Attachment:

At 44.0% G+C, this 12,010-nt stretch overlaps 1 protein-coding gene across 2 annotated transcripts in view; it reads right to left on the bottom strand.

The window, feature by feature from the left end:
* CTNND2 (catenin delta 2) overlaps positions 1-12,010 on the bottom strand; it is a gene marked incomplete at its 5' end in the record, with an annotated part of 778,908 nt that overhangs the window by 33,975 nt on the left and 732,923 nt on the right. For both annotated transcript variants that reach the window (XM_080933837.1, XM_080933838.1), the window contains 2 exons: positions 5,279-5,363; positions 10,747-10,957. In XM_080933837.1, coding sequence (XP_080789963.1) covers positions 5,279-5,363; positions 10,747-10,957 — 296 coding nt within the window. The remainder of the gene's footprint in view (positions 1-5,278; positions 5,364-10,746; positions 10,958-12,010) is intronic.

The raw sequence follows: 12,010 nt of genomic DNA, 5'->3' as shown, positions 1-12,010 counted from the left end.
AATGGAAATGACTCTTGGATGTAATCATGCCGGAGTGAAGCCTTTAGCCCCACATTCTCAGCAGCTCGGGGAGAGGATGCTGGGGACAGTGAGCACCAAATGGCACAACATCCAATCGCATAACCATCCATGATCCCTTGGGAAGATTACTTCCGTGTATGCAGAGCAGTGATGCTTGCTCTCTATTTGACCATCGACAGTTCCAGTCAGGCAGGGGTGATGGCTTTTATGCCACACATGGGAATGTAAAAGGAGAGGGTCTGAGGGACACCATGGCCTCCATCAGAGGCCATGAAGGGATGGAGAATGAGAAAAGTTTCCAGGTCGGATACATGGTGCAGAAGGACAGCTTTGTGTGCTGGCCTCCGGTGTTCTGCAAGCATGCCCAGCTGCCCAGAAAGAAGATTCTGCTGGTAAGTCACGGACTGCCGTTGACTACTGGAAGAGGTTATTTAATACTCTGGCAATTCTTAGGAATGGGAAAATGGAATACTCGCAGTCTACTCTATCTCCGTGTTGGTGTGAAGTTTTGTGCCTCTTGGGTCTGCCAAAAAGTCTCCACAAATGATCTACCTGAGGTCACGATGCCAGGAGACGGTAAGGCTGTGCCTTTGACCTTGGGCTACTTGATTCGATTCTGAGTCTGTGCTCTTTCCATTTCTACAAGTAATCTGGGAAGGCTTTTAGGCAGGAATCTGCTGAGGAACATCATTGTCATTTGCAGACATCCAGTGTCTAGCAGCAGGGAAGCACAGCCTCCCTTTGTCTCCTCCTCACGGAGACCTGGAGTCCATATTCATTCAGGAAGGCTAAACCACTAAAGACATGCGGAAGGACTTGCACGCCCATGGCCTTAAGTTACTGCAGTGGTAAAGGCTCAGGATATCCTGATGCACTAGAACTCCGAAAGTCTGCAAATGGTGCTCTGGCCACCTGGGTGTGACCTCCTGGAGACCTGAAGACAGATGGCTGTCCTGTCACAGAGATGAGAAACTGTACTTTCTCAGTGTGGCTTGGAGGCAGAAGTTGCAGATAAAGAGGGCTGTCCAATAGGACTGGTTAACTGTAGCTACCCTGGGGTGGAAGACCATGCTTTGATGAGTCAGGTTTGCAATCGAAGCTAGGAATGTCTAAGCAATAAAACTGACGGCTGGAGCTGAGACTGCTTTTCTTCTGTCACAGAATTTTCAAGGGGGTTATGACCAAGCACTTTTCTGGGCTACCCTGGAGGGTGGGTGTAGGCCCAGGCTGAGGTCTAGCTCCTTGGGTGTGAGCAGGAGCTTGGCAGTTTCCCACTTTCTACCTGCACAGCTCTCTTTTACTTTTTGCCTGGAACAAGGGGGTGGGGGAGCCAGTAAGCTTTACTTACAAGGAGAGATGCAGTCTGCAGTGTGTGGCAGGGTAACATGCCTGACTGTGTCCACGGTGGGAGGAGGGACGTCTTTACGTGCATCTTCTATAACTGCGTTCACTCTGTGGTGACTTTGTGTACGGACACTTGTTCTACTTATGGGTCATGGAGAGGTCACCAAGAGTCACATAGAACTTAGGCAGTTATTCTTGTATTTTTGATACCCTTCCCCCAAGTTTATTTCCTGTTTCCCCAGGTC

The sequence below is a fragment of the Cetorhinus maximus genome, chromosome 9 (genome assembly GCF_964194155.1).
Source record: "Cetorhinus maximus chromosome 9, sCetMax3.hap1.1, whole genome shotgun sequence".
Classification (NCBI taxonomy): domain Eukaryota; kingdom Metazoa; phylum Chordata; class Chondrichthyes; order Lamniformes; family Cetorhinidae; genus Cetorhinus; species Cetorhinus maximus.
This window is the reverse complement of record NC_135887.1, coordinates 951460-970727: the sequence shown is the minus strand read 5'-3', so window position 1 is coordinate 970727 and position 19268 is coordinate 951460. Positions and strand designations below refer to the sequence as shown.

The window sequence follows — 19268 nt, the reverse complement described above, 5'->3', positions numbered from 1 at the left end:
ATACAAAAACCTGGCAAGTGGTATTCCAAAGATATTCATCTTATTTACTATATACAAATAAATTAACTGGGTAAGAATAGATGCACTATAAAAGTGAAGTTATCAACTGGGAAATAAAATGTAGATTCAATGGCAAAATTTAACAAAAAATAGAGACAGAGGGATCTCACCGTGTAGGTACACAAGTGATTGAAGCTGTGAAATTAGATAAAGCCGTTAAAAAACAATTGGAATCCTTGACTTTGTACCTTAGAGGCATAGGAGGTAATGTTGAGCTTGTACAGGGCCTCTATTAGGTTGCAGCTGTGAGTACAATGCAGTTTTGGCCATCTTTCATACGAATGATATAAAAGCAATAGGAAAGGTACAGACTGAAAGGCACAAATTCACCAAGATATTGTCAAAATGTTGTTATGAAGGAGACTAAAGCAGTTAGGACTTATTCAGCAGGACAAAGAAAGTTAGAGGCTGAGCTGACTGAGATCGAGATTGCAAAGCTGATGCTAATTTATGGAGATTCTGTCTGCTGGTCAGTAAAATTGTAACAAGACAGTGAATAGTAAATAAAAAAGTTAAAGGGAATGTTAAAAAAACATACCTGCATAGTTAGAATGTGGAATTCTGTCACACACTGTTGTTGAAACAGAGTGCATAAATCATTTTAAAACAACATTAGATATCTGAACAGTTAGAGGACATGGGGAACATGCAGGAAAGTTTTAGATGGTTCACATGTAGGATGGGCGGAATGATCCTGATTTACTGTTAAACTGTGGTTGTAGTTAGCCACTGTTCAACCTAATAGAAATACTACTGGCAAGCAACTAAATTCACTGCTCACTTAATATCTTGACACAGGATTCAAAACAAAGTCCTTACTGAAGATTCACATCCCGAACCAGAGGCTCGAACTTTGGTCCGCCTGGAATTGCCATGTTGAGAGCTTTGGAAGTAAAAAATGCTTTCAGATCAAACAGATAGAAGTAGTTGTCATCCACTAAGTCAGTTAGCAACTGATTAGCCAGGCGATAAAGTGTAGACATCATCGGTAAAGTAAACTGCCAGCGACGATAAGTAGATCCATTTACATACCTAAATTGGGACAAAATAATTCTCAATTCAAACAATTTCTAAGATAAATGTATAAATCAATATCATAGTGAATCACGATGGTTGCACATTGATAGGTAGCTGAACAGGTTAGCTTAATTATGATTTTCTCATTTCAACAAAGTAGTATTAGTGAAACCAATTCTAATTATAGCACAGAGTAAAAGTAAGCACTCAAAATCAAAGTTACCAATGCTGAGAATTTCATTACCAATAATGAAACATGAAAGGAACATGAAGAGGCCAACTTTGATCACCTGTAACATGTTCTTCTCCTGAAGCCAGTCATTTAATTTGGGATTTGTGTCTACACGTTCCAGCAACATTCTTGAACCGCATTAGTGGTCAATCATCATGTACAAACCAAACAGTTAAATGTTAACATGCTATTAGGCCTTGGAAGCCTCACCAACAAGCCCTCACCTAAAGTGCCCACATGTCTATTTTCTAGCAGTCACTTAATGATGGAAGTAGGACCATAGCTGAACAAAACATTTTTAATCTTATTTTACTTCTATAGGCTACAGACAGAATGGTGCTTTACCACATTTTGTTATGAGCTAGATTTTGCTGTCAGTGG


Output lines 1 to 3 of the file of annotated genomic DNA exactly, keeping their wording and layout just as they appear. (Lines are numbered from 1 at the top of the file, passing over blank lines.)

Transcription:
At 44.0% G+C, this 12,010-nt stretch overlaps 1 protein-coding gene across 2 annotated transcripts in view; it reads right to left on the bottom strand.

The window, feature by feature from the left end:
* CTNND2 (catenin delta 2) overlaps positions 1-12,010 on the bottom strand; it is a gene marked incomplete at its 5' end in the record, with an annotated part of 778,908 nt that overhangs the window by 33,975 nt on the left and 732,923 nt on the right. For both annotated transcript variants that reach the window (XM_080933837.1, XM_080933838.1), the window contains 2 exons: positions 5,279-5,363; positions 10,747-10,957. In XM_080933837.1, coding sequence (XP_080789963.1) covers positions 5,279-5,363; positions 10,747-10,957 — 296 coding nt within the window. The remainder of the gene's footprint in view (positions 1-5,278; positions 5,364-10,746; positions 10,958-12,010) is intronic.